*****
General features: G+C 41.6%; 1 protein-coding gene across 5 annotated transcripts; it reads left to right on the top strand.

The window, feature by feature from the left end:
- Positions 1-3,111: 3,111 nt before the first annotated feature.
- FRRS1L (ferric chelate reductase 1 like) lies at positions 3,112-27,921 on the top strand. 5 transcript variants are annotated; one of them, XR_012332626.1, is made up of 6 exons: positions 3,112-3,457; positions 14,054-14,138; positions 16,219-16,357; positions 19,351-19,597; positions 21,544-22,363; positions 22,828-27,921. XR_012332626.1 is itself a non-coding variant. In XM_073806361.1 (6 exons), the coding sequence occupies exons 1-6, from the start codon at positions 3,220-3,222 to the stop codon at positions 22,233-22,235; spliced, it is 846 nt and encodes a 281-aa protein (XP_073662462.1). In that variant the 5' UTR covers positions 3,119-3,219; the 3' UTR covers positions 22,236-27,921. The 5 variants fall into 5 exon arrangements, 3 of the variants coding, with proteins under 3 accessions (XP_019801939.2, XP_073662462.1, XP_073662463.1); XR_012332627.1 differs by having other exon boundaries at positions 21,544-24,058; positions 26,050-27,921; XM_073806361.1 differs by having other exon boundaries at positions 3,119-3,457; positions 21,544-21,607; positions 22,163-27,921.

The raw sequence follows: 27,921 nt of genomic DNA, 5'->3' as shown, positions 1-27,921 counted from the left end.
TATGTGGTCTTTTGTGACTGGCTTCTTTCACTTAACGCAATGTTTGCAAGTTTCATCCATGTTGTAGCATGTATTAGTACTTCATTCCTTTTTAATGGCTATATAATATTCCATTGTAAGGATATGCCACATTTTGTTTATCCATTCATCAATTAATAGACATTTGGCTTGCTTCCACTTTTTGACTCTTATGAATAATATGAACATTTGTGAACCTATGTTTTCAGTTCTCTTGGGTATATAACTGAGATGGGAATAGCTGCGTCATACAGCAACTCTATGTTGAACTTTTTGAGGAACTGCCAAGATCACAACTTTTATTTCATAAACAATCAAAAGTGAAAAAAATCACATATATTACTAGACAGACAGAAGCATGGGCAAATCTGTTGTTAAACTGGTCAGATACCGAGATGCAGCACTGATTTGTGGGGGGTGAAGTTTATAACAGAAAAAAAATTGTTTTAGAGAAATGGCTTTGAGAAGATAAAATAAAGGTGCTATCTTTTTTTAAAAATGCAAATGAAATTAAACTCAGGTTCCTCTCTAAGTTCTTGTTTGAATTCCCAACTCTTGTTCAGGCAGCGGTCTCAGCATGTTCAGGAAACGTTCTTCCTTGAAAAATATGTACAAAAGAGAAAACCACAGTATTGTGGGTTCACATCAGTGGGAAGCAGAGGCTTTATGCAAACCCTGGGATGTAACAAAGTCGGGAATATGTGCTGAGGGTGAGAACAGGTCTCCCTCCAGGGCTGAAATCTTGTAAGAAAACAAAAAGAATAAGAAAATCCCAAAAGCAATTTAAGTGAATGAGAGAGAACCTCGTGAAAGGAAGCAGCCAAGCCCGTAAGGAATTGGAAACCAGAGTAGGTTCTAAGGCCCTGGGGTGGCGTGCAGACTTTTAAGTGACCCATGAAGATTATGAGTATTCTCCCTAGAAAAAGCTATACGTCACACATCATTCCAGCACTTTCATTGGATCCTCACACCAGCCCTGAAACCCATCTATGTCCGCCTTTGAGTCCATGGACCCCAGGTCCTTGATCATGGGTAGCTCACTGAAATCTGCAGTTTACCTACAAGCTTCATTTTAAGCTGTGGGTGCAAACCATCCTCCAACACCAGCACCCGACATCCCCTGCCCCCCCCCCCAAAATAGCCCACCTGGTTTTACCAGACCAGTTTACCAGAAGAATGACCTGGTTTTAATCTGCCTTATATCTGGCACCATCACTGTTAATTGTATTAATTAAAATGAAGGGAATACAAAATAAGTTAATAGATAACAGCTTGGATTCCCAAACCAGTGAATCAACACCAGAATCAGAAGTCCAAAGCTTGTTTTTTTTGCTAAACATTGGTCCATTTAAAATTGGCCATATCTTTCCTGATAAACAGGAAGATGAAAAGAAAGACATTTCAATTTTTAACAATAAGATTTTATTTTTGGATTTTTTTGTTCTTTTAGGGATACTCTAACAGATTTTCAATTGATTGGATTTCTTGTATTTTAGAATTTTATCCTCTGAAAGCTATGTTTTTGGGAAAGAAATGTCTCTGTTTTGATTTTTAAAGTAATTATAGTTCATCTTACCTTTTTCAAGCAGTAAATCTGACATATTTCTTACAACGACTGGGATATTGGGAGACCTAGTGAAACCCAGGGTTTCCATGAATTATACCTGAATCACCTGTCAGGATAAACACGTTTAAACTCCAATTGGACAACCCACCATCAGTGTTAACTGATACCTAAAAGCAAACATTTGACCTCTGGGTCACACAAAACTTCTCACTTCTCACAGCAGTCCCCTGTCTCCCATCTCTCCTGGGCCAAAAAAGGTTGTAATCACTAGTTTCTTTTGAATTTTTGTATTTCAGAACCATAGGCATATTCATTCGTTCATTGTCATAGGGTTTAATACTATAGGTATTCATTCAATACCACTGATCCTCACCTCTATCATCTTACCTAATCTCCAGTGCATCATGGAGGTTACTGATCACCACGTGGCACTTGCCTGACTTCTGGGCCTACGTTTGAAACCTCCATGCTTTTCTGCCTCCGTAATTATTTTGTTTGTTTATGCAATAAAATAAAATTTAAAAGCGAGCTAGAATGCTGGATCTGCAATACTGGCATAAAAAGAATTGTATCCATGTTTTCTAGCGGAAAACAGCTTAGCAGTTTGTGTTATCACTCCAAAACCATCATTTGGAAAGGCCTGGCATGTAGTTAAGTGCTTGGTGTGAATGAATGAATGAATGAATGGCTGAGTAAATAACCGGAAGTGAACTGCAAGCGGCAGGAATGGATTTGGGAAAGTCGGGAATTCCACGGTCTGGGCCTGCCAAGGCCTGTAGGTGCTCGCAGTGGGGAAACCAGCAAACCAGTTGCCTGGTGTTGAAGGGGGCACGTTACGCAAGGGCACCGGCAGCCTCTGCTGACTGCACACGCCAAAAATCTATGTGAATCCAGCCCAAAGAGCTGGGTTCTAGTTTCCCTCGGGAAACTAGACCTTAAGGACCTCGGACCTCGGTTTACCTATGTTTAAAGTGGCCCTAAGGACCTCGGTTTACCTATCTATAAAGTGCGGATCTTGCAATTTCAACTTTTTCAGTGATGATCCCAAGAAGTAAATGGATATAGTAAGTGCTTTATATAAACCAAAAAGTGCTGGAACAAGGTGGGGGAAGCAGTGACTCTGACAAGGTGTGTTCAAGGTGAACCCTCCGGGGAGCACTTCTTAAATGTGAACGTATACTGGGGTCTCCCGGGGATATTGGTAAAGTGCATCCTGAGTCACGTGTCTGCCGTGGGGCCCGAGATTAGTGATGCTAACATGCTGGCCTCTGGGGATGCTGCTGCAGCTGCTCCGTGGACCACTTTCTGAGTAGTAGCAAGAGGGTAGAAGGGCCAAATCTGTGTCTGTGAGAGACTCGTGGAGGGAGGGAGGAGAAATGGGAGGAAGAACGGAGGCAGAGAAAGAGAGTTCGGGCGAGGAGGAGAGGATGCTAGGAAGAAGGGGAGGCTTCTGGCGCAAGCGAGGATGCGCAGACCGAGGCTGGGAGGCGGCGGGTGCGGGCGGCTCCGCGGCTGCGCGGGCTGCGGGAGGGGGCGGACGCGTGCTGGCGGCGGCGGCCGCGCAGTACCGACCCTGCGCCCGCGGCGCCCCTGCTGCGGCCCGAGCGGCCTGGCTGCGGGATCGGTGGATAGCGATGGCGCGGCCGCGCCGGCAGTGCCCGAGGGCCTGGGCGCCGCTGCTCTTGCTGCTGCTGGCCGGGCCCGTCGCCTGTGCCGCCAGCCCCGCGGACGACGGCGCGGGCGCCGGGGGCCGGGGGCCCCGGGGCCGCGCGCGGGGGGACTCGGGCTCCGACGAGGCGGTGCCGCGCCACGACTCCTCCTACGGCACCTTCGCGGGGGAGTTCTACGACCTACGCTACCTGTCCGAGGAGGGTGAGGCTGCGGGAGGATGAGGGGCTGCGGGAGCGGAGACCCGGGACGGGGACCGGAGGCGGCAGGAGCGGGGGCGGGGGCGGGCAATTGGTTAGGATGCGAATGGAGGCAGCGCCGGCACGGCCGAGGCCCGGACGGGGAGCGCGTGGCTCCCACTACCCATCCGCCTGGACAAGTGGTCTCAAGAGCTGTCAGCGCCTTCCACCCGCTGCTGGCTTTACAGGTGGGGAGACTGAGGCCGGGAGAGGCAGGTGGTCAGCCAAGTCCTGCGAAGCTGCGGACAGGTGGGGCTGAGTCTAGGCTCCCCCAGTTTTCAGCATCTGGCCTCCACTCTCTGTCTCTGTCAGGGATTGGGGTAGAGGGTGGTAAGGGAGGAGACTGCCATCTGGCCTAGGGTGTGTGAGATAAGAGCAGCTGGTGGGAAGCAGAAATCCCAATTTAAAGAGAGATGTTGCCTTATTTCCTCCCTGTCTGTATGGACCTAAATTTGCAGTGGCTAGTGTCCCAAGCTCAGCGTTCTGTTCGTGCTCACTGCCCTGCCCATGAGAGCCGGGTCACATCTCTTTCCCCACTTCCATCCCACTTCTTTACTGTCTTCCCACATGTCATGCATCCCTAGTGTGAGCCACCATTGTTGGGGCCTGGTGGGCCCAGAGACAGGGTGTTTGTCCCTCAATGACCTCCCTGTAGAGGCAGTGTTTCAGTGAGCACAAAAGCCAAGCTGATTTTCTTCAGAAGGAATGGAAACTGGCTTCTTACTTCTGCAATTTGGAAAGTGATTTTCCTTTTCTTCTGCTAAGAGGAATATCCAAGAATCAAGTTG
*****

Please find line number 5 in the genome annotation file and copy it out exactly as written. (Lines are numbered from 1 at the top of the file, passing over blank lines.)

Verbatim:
The raw sequence follows: 27,921 nt of genomic DNA, 5'->3' as shown, positions 1-27,921 counted from the left end.